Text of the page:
[author: Aoife Casey]
On November 9, 2017, the European Banking Authority (“EBA“) published an own-initiative opinion (EBA/Op/2017/13) addressed to the European Parliament, the Council of the EU and the European Commission on nonbank financial intermediaries and regulatory perimeter issues under the Capital Requirements Directive IV (2013/36/EU) (“CRD IV Directive“) and the Capital Requirements Regulation (Regulation 575/2013) (“CRR“).
Publication of the opinion is part of the EBA’s work to regularly monitor credit intermediation activities outside the traditional banking system. This work takes account of other developments, including the emergence of FinTech. The opinion is based on the results of a detailed assessment across the EU of the prudential treatment of “other financial intermediaries” (“OFIs“). (OFIs are entities carrying out credit intermediation activities that are not credit institutions or other specified types of financial entity.) The results of the assessment are set out in a report, which the EBA has published alongside the opinion.
In terms of the overall scope of the CRD IV Directive and the CRR, the EBA observes that Article 2(5) of the CRD IV Directive (which lists entities excluded from the scope) remains valid and requires minor updating. Also, Article 9(2) of the CRD IV Directive (which sets out other exclusions) appears to continue to have relevance in member states, so any amendment should be substantiated by a prior and thorough impact assessment.
The EBA explains that the terms “financial institution” and “ancillary services undertaking” in the CRR are crucial for the purposes of establishing the scope of prudential consolidation. It observes that these terms are prone to inconsistent interpretation across the EU. This leads to potential divergences in the application of the consolidation rules in Article 18 of the CRR. This is highlighted in the EBA’s November 2017 consultation paper on draft regulatory technical standards (RTS) on methods of consolidation. The EBA urges the EU institutions to consider further possible amendments to these terms to ensure the consistent treatment of prudential risks and to promote a level playing field.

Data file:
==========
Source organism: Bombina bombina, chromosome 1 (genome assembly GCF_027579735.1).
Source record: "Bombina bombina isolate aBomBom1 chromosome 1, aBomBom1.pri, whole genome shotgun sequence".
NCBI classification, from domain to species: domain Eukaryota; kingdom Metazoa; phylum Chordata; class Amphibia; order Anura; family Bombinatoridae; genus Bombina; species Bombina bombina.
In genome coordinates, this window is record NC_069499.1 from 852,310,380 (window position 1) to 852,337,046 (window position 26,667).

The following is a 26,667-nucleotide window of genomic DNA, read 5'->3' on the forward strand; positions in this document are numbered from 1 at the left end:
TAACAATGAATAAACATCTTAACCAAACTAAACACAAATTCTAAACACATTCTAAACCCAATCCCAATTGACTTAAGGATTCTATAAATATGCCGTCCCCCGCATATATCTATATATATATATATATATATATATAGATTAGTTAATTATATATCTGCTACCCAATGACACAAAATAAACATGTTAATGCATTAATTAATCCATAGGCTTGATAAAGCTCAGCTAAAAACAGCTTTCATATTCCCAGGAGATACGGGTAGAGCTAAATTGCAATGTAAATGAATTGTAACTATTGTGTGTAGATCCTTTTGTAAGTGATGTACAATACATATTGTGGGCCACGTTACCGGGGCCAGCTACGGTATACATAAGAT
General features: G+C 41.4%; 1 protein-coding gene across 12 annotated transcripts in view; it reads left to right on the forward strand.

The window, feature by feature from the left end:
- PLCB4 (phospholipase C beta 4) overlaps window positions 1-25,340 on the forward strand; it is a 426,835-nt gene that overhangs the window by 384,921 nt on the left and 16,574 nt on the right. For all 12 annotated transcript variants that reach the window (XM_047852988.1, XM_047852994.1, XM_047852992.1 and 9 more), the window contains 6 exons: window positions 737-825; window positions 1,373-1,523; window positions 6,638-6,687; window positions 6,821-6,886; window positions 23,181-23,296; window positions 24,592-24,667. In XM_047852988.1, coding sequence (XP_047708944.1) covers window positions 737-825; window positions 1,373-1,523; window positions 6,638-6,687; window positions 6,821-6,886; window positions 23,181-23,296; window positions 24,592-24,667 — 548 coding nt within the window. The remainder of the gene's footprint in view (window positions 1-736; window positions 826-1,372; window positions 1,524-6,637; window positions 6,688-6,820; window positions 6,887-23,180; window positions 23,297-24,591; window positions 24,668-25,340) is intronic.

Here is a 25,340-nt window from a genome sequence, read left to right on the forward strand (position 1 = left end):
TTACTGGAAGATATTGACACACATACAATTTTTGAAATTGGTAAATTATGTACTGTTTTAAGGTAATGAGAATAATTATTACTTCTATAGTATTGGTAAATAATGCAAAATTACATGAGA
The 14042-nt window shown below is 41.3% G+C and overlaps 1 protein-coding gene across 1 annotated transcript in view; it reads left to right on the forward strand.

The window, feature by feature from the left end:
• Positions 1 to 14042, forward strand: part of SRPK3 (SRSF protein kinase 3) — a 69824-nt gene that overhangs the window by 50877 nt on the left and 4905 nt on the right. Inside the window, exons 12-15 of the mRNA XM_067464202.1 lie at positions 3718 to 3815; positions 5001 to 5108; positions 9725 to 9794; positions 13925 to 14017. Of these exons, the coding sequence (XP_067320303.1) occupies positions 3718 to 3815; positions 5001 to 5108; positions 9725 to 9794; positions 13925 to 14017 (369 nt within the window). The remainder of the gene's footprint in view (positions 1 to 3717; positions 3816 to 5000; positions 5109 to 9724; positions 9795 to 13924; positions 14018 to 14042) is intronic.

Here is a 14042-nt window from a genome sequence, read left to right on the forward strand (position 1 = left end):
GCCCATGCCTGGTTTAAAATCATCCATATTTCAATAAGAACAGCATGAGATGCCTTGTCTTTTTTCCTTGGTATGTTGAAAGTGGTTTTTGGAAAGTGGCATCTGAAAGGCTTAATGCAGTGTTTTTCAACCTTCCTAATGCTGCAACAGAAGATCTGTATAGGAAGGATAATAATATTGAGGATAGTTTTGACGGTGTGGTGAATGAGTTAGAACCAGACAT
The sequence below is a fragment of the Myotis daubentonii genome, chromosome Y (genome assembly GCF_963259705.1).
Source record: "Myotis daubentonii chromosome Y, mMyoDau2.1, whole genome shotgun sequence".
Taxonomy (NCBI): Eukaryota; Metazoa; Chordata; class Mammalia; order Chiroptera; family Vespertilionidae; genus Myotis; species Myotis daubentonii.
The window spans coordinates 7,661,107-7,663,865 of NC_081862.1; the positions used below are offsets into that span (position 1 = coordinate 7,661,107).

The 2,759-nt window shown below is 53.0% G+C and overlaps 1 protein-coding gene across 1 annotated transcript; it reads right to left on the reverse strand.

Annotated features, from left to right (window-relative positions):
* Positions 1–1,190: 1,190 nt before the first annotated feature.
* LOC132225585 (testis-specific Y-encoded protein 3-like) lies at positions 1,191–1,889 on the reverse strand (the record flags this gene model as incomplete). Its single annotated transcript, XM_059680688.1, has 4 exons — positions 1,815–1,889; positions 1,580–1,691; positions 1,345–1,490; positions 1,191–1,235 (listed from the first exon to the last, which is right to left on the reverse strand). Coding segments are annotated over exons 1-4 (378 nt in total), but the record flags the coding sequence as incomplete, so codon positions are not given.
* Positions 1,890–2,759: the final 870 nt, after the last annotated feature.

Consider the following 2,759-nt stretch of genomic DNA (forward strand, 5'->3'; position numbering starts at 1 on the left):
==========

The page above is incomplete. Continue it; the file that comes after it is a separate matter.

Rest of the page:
The EBA observes that Annex I to the CRD IV Directive, which lists the activities subject to mutual recognition, has been largely unchanged for 30 years. It considers that the Annex would benefit from an update to clarify certain terms and align it with recent EU sectoral measures to ensure that the list of services remains fit for purpose.
The EBA observes that a wide range of OFIs perform credit intermediation activities outside an individual prudential framework specified in EU law. The prudential treatment of OFIs varies significantly between member states. Although it has not made any specific recommendations at this stage on the scope of individual prudential regulation under EU law, the EBA notes the need to continue its monitoring work (including its work with the European Systemic Risk Board (ESRB) as part of the annual shadow banking monitoring exercises).
The latest opinion follows up the analysis set out in the EBA’s November 2014 opinion and reports on the perimeter of credit institutions.
The EBA advises that its findings are relevant to consideration of the legislative proposals to amend the CRD IV Directive and the CRR (that is, the CRD V Directive and the CRR II Regulation), which the Commission published in November 2016.